Amateur advertisers get a chance

Amateur advertisers get a chance

By Laura Petrecca, USA TODAYTue Mar 28, 6:35 AM ET

Companies are turning to Average Joes and Janes to create the kind of cutting-edge advertising that will keep audiences interested in – and interacting with – their brands.

Converse, Sony Electronics and MasterCard are among those soliciting fresh advertising ideas and finished commercials directly from consumers, not just the hot ad boutiques of Madison Avenue.

The best of this do-it-yourself advertising will run on TV, the Web and other mediums.

Advertisers who say traditional TV and print ads have increasingly lost their sway, now see engaging the consumer as the holy grail of selling products.

They're no longer satisfied with just reaching the masses or goosing the recall of aspects of their products, says Bob Liodice, president of the Association of National Advertisers. It's about a more intimate bond with a potential buyer, he says.

While customer input harkens to the early days of jingle-writing contests, today's level of interaction is unprecedented. "The consumer is picking and choosing the things they want to invite into their lives," Liodice says.

Computer-savvy consumers, many already crafting personalized webpages, blogs and streaming videos, have the ability to make near professional-level commercials.

"More and more people are picking up their cameras and becoming creative," says Anne Zehren, president of sales and marketing at Al Gore's youth-oriented channel Current TV.

Current TV teamed with Sony Electronics in a major make-your-own-ad endeavor, recruiting viewers to submit videos for products ranging from the Sony Walkman to the Handycam.

The videos can be uploaded on current.tv. After ads are cleared of profanity or violence, they are posted on the site. The best spots, as judged by Sony, Current TV and a viewer poll, will air on the network. Their creators earn $1,000 each.

Current TV, which targets 18- to 34-year-olds, will launch similar ad programs with Toyota and L'Oreal in the next few weeks.

The rise of do-it-yourself advertising not only offers ordinary folks a chance at marketing glory, it gives aspiring film and TV professionals a way to flex their creative muscles.

For the Current TV promotion, 19-year-old Tyson Ibele submitted a mock Sony ad that he created while employed as an animator at MAKE, a small Minneapolis visual effects firm. That commercial uses 3-D graphics to show Sony products morphing into new forms, a la Transformer robots.

Ibele, whose long-term goal is to be a character animator at a studio such as Pixar, says the contest gave him the chance "to get buzz out for myself and this company."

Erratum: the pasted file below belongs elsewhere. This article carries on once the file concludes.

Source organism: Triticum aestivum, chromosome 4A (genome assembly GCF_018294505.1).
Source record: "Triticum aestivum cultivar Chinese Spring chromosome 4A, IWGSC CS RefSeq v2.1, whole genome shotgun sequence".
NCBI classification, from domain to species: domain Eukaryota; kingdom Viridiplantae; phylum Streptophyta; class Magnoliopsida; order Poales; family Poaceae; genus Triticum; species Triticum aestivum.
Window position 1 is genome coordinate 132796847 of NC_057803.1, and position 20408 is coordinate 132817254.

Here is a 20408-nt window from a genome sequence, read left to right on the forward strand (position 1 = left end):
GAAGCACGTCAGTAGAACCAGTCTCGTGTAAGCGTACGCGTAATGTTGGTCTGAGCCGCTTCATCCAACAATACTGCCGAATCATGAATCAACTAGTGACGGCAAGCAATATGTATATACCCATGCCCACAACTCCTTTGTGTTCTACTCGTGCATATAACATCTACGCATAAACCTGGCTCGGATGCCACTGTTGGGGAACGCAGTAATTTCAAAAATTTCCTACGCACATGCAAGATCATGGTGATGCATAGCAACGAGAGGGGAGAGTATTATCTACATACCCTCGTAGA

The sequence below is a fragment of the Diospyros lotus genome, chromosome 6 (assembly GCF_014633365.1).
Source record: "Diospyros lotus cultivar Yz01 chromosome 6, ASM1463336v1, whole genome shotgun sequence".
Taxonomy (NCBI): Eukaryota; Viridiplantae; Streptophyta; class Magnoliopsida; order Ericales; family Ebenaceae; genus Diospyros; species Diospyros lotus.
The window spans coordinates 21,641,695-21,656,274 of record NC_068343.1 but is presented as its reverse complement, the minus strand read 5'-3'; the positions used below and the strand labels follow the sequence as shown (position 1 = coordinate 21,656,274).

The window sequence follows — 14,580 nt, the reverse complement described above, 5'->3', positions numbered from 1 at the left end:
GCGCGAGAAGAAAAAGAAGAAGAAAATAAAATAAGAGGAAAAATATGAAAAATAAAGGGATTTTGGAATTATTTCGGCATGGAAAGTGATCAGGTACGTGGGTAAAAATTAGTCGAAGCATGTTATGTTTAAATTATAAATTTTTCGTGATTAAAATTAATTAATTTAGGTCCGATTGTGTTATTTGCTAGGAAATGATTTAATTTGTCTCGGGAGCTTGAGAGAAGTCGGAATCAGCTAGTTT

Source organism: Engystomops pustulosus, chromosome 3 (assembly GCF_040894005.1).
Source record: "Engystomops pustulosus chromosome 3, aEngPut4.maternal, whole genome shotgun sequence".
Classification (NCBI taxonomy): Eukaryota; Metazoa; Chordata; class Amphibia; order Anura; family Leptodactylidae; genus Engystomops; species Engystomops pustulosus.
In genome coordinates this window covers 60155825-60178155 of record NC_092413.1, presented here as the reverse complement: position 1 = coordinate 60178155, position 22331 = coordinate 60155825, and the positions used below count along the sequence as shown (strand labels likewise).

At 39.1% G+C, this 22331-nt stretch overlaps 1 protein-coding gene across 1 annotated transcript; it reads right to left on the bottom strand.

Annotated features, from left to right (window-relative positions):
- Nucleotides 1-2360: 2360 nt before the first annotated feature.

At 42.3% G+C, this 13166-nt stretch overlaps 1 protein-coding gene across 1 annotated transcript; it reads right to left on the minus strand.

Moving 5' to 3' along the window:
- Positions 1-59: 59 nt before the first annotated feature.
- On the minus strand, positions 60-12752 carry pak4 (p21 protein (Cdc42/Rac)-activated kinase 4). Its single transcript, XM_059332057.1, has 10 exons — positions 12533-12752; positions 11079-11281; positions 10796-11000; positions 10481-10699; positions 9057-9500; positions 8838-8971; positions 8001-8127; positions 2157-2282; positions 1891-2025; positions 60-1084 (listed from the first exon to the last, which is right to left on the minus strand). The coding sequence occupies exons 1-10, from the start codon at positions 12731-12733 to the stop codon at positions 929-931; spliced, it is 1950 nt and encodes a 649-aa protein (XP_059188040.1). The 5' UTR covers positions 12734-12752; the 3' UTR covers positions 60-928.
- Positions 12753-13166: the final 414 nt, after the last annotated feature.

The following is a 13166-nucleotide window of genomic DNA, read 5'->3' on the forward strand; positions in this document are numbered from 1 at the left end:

Ibele is now finishing up an ad for a similar contest for Mozilla's Firefox Web browser. Firefox's contest has received about 100 submissions so far.

While consumer-created advertising is on the rise, Madison Avenue producers shouldn't fear for their jobs – at least, not yet. These ads are still a small slice in the overall onslaught of marketing messages. And, many marketers have enlisted their ad agencies to coordinate – and sometimes oversee – the consumer-generated ad contests.

Other using DIY include:

•Converse. An early adopter of consumer-generated ads, Nike-owned Converse has received more than 1,500 commercial entries since it launched its program two years ago.

So far, about 50 entries have made it onto TV channels, such as MTV, while more than 80 are viewable on a Converse Gallery on the Web.

Consumers whose ads air on TV are paid $10,000, while those whose ads are selected for the Web earn $1,000. The company, which created the campaign with ad agency Butler Shine Stern & Partners, touches up the color and sound on the ads it receives, but other than that, they run as is, says Erick Soderstrom, Converse's senior director of global marketing.

•Ban. The Kao-owned deodorant brand recruited teen girls to upload a photo, along with a corresponding expression, about something they would like to ban. For instance, one person submitted a picture of an exit sign along with the phrase "ban the easy way out."

Ban received more than 4,600 submissions through its website, narrowed that pool to 50, and asked the girls to go online and vote for their favorite nine.

The winning entries became a print ad that ran in last week's US Weekly magazine. "This campaign is about giving the girls control," says Steve Thibodeau, managing partner at Kirshenbaum Bond & Partners, the advertising agency that created the campaign.

•MasterCard. The company asked consumers to play the role of advertising copywriter in the next evolution of its "Priceless" campaign, which names a product or service, along with its corresponding price.

This time around, MasterCard shows two different vague storylines – including one in which a man is sitting at a desk in a field with a typewriter – and asks consumers to complete the ad by filling in blanks that appear on the screen.

Consumers are directed to Priceless.com to fill in the missing phrases.

The winning submission will run as a TV spot in the third quarter of this year.

Since its March 5 launch, MasterCard has received more than 32,000 entries. In the first 10 days of the contest, its website had 14 times the typical traffic, says Amy Fuller, MasterCard's head of marketing for the Americas.

"Consumer fragmentation of media has been a grueling reality for the last several years," Fuller says. "Increasingly, as a marketer, you must find ways to connect more strongly and be more engaging than your competitors."

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